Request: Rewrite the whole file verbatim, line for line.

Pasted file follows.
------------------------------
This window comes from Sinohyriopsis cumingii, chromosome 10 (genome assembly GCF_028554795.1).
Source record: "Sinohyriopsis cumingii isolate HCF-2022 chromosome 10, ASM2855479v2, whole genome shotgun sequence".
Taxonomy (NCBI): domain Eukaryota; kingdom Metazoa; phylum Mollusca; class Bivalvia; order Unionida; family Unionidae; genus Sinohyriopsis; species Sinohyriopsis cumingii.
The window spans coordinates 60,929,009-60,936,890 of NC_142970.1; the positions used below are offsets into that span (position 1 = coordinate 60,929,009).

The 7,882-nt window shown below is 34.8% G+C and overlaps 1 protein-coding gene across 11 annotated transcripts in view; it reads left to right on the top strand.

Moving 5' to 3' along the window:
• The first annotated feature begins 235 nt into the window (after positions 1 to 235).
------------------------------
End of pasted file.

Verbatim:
This window comes from Sinohyriopsis cumingii, chromosome 10 (genome assembly GCF_028554795.1).
Source record: "Sinohyriopsis cumingii isolate HCF-2022 chromosome 10, ASM2855479v2, whole genome shotgun sequence".
Taxonomy (NCBI): domain Eukaryota; kingdom Metazoa; phylum Mollusca; class Bivalvia; order Unionida; family Unionidae; genus Sinohyriopsis; species Sinohyriopsis cumingii.
The window spans coordinates 60,929,009-60,936,890 of NC_142970.1; the positions used below are offsets into that span (position 1 = coordinate 60,929,009).

The 7,882-nt window shown below is 34.8% G+C and overlaps 1 protein-coding gene across 11 annotated transcripts in view; it reads left to right on the top strand.

Moving 5' to 3' along the window:
• The first annotated feature begins 235 nt into the window (after positions 1 to 235).